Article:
I would like to begin by paying tribute to Lord Kerslake, whom I have met in his role as chair of King’s, which he has served with great commitment for two years during a period of significant challenge. While we may differ on some matters of policy, this should not blind us to the service that he has given to the NHS.
The context of Lord Kerslake’s departure from King’s is the very real financial challenges faced by the trust and the way in which these have or have not been addressed. A number of other trusts have similar challenges, but none has deteriorated as far or as fast as King’s, especially in the past few months. This is why it was placed into financial special measures by NHS Improvement yesterday.
There has been a consistent pattern of financial projections by the trust that have not been met during Lord Kerslake’s tenure as chairman. In 2016-17, a planned deficit of £1.6 million deteriorated over the year to an actual deficit of £59.6 million. For the current year, a budget deficit of £38.8 million was agreed in May. At month 5, the chairman confirmed to NHS Improvement that the trust was on track to meet this deficit, but by October there had been significant deterioration in the trust’s position, with a projected deficit of £70.6 million at October—£32.l million worse than planned. NHS Improvement was informed last week that this had deteriorated further to a mid-case projection of a deficit of £92.2 million, which would be £53.4 million worse than the original planned deficit. Indeed, Lord Kerslake indicated that the final position could be even worse.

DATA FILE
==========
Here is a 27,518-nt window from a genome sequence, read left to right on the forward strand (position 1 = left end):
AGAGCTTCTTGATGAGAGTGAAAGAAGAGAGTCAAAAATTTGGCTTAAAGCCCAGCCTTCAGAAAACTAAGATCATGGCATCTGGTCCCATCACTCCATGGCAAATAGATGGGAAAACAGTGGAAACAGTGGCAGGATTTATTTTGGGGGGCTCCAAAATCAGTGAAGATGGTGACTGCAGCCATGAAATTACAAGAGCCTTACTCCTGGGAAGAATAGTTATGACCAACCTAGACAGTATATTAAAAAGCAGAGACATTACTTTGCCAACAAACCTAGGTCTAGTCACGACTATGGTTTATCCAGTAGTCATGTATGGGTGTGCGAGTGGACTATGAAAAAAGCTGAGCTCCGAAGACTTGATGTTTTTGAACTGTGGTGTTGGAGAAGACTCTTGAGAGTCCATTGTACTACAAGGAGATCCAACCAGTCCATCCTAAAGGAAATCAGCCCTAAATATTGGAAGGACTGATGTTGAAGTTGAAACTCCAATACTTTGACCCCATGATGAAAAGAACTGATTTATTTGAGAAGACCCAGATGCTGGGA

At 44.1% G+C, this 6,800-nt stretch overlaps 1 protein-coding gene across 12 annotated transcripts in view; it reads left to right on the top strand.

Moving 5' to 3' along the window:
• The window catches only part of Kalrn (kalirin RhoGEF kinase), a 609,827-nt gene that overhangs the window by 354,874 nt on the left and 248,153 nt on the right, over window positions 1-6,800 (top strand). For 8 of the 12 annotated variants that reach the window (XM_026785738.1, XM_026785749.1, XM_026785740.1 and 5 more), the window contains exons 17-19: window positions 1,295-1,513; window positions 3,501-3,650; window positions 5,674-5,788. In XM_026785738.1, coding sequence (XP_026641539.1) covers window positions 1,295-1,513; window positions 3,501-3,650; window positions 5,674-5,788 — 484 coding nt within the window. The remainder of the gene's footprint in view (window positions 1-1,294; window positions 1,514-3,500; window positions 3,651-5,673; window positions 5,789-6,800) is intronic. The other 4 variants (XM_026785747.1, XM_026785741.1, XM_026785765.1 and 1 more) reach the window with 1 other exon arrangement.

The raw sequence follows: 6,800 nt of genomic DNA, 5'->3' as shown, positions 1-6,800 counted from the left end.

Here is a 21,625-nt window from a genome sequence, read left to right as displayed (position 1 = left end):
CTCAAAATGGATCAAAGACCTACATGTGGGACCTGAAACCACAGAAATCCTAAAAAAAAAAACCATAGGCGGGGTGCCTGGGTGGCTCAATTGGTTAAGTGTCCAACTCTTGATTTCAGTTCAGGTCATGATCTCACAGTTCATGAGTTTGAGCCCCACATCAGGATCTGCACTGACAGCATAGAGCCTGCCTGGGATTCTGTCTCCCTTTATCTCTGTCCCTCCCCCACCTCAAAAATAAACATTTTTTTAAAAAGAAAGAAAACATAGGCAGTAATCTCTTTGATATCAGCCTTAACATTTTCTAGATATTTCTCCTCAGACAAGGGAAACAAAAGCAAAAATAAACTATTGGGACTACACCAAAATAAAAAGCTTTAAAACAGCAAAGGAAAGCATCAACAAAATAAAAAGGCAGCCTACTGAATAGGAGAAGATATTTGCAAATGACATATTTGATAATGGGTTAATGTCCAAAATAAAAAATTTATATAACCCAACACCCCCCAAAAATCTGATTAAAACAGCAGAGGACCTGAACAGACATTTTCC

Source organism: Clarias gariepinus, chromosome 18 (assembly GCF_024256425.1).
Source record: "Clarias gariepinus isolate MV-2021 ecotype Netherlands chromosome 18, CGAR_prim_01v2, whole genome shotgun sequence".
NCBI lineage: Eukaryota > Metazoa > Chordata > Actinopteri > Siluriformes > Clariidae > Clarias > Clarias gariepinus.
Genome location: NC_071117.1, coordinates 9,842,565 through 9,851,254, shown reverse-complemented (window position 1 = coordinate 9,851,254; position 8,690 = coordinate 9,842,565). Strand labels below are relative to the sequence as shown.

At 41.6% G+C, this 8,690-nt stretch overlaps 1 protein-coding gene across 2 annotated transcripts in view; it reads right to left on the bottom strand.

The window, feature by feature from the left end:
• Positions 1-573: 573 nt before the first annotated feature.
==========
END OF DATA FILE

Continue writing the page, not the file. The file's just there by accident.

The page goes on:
King’s is receiving substantial financial support from the Department of Health. During this financial year, the trust is receiving £135 million of support to maintain frontline services. That is the second highest level of support across England. Both the level of deficit and the speed of deterioration are unacceptable, as I am sure all hon. Members will agree. Although no trust or hospital is an island, it is right that those charged with leading it should take responsibility for such results. The chief financial officer and chief operating officer both resigned last month, and, as we know, Lord Kerslake left on Sunday.
The trust will now receive even more support with the appointment of a financial improvement director. The organisation will be required to implement a plan to improve its finances, which will be closely monitored by NHS Improvement. On top of special measures and subject to due process, NHS Improvement intends to appoint Ian Smith as a new and experienced interim chair for King’s to take control of the organisation’s position.